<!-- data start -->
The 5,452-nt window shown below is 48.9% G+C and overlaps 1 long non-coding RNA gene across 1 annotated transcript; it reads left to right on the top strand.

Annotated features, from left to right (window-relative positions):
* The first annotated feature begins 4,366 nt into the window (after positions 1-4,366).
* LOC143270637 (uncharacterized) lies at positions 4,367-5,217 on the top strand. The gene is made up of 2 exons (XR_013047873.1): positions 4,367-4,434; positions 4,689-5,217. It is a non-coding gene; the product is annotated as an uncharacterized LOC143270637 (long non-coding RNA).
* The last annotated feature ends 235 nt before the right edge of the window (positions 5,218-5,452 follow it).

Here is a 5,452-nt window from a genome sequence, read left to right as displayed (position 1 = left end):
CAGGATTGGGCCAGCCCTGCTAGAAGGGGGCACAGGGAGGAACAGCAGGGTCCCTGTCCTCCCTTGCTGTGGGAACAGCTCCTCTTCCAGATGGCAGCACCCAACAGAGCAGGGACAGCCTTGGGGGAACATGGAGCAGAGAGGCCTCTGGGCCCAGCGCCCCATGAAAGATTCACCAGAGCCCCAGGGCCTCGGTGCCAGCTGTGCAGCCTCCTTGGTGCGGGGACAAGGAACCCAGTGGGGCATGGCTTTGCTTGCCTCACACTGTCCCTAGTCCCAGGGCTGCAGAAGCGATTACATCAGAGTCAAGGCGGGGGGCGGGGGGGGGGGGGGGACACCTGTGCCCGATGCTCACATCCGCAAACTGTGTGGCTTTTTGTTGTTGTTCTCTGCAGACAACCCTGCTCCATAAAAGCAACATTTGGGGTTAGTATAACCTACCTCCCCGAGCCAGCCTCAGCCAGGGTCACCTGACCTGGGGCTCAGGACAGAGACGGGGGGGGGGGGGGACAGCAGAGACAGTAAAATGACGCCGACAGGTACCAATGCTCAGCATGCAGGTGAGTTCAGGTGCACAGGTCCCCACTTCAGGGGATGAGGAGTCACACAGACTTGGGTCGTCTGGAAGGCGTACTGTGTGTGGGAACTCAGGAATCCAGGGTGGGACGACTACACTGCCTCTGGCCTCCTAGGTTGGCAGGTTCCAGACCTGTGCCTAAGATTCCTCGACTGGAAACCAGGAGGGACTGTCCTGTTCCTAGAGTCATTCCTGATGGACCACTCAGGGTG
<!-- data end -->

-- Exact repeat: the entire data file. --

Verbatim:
The 5,452-nt window shown below is 48.9% G+C and overlaps 1 long non-coding RNA gene across 1 annotated transcript; it reads left to right on the top strand.

Annotated features, from left to right (window-relative positions):
* The first annotated feature begins 4,366 nt into the window (after positions 1-4,366).
* LOC143270637 (uncharacterized) lies at positions 4,367-5,217 on the top strand. The gene is made up of 2 exons (XR_013047873.1): positions 4,367-4,434; positions 4,689-5,217. It is a non-coding gene; the product is annotated as an uncharacterized LOC143270637 (long non-coding RNA).
* The last annotated feature ends 235 nt before the right edge of the window (positions 5,218-5,452 follow it).

Here is a 5,452-nt window from a genome sequence, read left to right as displayed (position 1 = left end):
CAGGATTGGGCCAGCCCTGCTAGAAGGGGGCACAGGGAGGAACAGCAGGGTCCCTGTCCTCCCTTGCTGTGGGAACAGCTCCTCTTCCAGATGGCAGCACCCAACAGAGCAGGGACAGCCTTGGGGGAACATGGAGCAGAGAGGCCTCTGGGCCCAGCGCCCCATGAAAGATTCACCAGAGCCCCAGGGCCTCGGTGCCAGCTGTGCAGCCTCCTTGGTGCGGGGACAAGGAACCCAGTGGGGCATGGCTTTGCTTGCCTCACACTGTCCCTAGTCCCAGGGCTGCAGAAGCGATTACATCAGAGTCAAGGCGGGGGGCGGGGGGGGGGGGGGGACACCTGTGCCCGATGCTCACATCCGCAAACTGTGTGGCTTTTTGTTGTTGTTCTCTGCAGACAACCCTGCTCCATAAAAGCAACATTTGGGGTTAGTATAACCTACCTCCCCGAGCCAGCCTCAGCCAGGGTCACCTGACCTGGGGCTCAGGACAGAGACGGGGGGGGGGGGGGACAGCAGAGACAGTAAAATGACGCCGACAGGTACCAATGCTCAGCATGCAGGTGAGTTCAGGTGCACAGGTCCCCACTTCAGGGGATGAGGAGTCACACAGACTTGGGTCGTCTGGAAGGCGTACTGTGTGTGGGAACTCAGGAATCCAGGGTGGGACGACTACACTGCCTCTGGCCTCCTAGGTTGGCAGGTTCCAGACCTGTGCCTAAGATTCCTCGACTGGAAACCAGGAGGGACTGTCCTGTTCCTAGAGTCATTCCTGATGGACCACTCAGGGTG